First, “ecosystem services” is a thoroughly “anthropocentric”, and “utilitarian” framework. “Anthropocentric” in the sense that it focuses only to that which can be shown to have direct or indirect importance to humanity (or, more often than not, to those relevant sectors of society who have the ability to pay for it, or to influence decision-making in their favor). “Utilitarian”, in that it puts a value only on that which can be demonstrated to be useful in some sense. This puts it at odds with another of the meta-frameworks central to ConFoBi: Biodiversity. “Biodiversity” started out as a strongly normative concept, in the sense that it was promoted by researchers and activists who became alarmed by the rapid species decline that became more and more obvious over the decades. Now, one can of course try and show (as many researchers do) the usefulness of biodiversity for society, in that biological diversity can be shown to assist the stability of an ecosystem providing services. One could also simply point out the many ways in which (sometimes threatened) species can contribute to our collective well-being.

But there is something in the idea of biodiversity which entirely evades being captured by a narrow utilitarian understanding of nature. The initial impulse behind biodiversity was, I would argue, a strong moral judgement that rapid species decline is simply and fundamentally bad, and that complex natural ecosystems with a thriving and diverse flora and fauna (and funga?) are inherently desirable. While this is of course also a value put on nature by us, ‘the humans’, it still makes biodiversity a much more “eco-centric” approach to appreciating nature than ecosystem services. And trying to argue for the very general goal of biodiversity conservation in “anthropocentric” terms will lead to some rather convoluted and questionable justifications. As an example, the attempt to justify large-scale conservation efforts by claiming that useful innovations, like the next antibiotic, might be lying dormant somewhere in the realm of biological diversity, might be a plausible pointer in and of itself. Yet this line of argumentation still makes for a rather feeble attempt of trying to smuggle a call for global biodiversity conservation into a system which appreciates almost exclusively that which can be priced and sold.

Second, “ecosystem services” is in fact a hype, as for example shown in a paper co-written by one of our Mercator Fellows Taru Peltola (Brunet et al. 2019). In this paper, a relatively large number (51) of researchers working in ecology, conservation biology or geography were interviewed in-depth, showing that many of them were very conscious of the pressure to use the framework in order to appeal to funding agencies or important journals they would like to be published in – even though their research would not have necessarily warranted it. This can lead to researchers bending over backwards to try and make their object of interest (like some rare beetle species, or a rather abstract functional trait) appear relevant to society as a whole. But, as discussed before, “ecosystem services” is not simply a new ‘label’ to be put on what remains essentially the same research as before. It is also a very specific perspective on nature and forests, on why they are important and valuable and what exactly is valuable about them. And while from my practical experience, many researchers, even when using the label, will not completely buy into this perspective, the ubiquitousness of the framework will still slowly creep in and alter anyone’s perspective on nature who is confronted with it on a daily basis.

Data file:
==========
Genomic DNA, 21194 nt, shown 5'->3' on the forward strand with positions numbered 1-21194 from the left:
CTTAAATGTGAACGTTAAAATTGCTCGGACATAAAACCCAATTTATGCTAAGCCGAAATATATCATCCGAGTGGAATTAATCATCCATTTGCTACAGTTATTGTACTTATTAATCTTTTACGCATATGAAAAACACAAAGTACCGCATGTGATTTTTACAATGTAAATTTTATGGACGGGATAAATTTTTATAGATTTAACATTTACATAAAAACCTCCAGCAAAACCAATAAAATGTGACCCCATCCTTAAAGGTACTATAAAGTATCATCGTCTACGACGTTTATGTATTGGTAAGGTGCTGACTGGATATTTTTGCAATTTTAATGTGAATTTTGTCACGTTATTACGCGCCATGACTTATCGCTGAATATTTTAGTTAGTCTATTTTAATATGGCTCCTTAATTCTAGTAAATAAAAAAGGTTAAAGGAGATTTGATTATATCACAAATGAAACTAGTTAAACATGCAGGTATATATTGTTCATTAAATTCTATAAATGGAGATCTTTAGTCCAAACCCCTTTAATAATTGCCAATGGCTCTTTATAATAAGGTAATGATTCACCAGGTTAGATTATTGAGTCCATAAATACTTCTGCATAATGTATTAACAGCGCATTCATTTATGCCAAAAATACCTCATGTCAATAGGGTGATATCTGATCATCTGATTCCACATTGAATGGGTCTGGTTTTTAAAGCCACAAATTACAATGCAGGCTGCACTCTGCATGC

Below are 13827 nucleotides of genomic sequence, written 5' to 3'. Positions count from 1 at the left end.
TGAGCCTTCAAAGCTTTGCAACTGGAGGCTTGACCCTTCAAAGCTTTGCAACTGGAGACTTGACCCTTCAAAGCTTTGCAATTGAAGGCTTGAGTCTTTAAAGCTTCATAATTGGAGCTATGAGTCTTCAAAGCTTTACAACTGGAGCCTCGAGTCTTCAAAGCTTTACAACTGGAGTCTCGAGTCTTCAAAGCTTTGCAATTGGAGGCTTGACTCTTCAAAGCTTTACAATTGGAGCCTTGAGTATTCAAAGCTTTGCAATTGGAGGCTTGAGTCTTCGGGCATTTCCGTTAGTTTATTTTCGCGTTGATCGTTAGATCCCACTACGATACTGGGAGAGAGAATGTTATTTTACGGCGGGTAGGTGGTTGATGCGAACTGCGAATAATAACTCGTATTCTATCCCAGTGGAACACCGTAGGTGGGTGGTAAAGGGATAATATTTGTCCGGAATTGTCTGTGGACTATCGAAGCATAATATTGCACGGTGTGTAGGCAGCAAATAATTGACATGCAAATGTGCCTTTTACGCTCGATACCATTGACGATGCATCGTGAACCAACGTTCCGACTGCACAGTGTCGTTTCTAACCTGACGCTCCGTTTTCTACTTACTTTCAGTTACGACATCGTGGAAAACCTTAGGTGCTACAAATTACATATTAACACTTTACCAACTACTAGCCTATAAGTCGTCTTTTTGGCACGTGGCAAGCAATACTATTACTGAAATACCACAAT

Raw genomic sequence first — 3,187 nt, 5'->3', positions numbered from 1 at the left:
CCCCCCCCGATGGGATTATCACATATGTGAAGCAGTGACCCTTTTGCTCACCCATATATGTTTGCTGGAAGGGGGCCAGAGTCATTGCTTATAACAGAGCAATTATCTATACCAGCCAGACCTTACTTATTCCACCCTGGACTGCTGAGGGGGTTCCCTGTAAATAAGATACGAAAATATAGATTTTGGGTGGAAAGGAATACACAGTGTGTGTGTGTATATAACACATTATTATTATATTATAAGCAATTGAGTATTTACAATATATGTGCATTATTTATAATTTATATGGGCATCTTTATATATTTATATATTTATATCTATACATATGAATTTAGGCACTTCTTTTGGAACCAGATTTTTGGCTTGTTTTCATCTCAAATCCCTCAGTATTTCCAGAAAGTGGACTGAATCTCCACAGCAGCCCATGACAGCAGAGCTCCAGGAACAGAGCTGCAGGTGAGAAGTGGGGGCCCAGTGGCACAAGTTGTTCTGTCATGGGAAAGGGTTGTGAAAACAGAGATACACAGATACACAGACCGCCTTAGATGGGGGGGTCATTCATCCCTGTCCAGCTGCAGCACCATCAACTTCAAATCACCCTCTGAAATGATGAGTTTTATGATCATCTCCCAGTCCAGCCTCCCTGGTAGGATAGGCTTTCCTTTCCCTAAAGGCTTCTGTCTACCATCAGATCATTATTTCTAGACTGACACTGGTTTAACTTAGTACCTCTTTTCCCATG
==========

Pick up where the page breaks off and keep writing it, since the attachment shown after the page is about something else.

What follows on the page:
So, was the invention of the framework “ecosystem services” a mistake? That is not the point here. What I do think, though, is that it should be treated and used with extreme care. Because once a certain way of thinking becomes “hegemonic” (here’s another fancy sociological term for you), it becomes more and more difficult to think in alternative ways at all – especially for us as a generation which has been brought up (scientifically) in a world in which “ecosystem services” has, in effect, already become a hegemonic framework. And thinking of forests only as providers of ecosystem services does exclude many other ways of conceptualizing and valuing them. If you ask me (and I know you didn’t): “Ecosystem services” is one valid perspective on nature, but it should never become the only one.

Photo © Sebastian Schwegmann

by Manuel John (D1)